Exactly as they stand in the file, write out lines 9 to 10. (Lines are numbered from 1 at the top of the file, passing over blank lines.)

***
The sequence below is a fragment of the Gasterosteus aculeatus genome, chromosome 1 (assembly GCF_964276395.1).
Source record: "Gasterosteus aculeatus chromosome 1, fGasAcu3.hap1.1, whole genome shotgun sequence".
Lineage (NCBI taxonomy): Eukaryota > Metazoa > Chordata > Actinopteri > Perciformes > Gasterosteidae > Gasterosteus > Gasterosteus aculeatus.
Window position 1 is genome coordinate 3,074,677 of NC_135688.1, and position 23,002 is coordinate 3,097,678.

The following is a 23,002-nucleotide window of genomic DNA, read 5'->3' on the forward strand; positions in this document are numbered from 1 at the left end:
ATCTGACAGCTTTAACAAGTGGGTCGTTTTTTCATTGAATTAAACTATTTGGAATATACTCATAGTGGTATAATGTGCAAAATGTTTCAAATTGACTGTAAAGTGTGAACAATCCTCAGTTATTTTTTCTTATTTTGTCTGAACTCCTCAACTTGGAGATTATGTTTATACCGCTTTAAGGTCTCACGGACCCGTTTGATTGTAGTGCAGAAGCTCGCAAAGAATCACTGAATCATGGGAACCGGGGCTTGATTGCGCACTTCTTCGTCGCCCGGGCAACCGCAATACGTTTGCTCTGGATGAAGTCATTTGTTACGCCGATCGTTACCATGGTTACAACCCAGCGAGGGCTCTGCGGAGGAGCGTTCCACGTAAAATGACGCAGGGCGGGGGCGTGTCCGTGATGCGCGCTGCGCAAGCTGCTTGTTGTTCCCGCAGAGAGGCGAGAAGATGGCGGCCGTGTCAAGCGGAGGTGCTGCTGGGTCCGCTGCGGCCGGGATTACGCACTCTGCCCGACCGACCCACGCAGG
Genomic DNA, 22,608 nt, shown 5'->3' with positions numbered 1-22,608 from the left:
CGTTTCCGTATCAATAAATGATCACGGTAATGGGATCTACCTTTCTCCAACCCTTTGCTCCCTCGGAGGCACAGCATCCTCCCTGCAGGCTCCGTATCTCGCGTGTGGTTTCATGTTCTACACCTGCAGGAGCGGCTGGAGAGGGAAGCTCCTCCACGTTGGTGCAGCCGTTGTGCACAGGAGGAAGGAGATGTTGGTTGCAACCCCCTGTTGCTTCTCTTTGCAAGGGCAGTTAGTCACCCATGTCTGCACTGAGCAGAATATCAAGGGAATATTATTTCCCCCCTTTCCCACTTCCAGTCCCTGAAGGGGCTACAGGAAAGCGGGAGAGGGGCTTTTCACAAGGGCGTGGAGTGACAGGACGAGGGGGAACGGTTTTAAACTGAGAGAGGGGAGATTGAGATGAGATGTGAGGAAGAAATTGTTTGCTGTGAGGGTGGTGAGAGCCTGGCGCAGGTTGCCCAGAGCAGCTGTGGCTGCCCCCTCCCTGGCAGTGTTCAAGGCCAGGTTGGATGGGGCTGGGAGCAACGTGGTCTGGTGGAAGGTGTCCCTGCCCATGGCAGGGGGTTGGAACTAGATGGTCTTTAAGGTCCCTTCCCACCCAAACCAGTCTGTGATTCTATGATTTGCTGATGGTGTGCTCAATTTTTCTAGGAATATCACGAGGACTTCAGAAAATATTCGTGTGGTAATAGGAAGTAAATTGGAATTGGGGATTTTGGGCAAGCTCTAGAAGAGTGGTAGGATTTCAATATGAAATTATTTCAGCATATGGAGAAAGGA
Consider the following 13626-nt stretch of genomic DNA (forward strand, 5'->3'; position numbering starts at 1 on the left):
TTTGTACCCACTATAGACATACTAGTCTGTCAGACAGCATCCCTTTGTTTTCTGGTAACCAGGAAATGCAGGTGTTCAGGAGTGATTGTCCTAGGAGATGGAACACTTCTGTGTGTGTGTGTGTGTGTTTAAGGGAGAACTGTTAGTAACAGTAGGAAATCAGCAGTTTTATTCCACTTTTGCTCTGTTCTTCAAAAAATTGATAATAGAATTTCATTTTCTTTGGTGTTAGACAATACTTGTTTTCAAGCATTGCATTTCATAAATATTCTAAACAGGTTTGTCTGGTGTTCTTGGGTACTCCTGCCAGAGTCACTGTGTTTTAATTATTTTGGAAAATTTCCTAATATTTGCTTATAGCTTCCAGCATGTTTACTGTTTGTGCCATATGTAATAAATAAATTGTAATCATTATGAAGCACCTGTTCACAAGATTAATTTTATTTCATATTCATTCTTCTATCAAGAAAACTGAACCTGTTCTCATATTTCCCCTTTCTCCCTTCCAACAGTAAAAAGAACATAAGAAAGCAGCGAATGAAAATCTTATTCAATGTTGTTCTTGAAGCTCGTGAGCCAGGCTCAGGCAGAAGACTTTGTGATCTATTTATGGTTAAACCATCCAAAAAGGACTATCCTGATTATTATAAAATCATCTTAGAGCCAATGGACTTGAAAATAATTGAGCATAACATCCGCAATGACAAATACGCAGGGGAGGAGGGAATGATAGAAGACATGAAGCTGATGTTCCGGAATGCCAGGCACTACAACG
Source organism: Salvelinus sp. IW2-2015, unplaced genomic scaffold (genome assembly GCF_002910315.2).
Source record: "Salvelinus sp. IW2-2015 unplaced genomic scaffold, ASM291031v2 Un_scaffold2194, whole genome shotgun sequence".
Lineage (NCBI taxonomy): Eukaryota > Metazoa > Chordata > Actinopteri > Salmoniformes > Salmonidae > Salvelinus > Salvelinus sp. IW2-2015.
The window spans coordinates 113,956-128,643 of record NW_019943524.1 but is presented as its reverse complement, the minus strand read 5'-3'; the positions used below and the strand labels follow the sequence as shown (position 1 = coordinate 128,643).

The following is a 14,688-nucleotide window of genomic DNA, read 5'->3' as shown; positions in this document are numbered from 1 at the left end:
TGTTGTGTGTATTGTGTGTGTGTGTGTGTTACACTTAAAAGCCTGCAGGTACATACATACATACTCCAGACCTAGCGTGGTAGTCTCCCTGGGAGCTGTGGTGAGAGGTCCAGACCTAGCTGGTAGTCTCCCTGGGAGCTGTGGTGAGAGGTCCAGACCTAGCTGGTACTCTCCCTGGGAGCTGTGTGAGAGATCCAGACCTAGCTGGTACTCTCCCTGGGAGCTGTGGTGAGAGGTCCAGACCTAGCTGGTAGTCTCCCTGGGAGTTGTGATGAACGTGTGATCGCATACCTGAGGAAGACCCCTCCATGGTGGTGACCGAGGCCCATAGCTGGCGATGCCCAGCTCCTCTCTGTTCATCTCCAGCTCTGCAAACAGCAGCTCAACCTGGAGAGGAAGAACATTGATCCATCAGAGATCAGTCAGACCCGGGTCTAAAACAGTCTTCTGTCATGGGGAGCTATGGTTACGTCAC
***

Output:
Consider the following 13626-nt stretch of genomic DNA (forward strand, 5'->3'; position numbering starts at 1 on the left):
TTTGTACCCACTATAGACATACTAGTCTGTCAGACAGCATCCCTTTGTTTTCTGGTAACCAGGAAATGCAGGTGTTCAGGAGTGATTGTCCTAGGAGATGGAACACTTCTGTGTGTGTGTGTGTGTGTTTAAGGGAGAACTGTTAGTAACAGTAGGAAATCAGCAGTTTTATTCCACTTTTGCTCTGTTCTTCAAAAAATTGATAATAGAATTTCATTTTCTTTGGTGTTAGACAATACTTGTTTTCAAGCATTGCATTTCATAAATATTCTAAACAGGTTTGTCTGGTGTTCTTGGGTACTCCTGCCAGAGTCACTGTGTTTTAATTATTTTGGAAAATTTCCTAATATTTGCTTATAGCTTCCAGCATGTTTACTGTTTGTGCCATATGTAATAAATAAATTGTAATCATTATGAAGCACCTGTTCACAAGATTAATTTTATTTCATATTCATTCTTCTATCAAGAAAACTGAACCTGTTCTCATATTTCCCCTTTCTCCCTTCCAACAGTAAAAAGAACATAAGAAAGCAGCGAATGAAAATCTTATTCAATGTTGTTCTTGAAGCTCGTGAGCCAGGCTCAGGCAGAAGACTTTGTGATCTATTTATGGTTAAACCATCCAAAAAGGACTATCCTGATTATTATAAAATCATCTTAGAGCCAATGGACTTGAAAATAATTGAGCATAACATCCGCAATGACAAATACGCAGGGGAGGAGGGAATGATAGAAGACATGAAGCTGATGTTCCGGAATGCCAGGCACTACAACG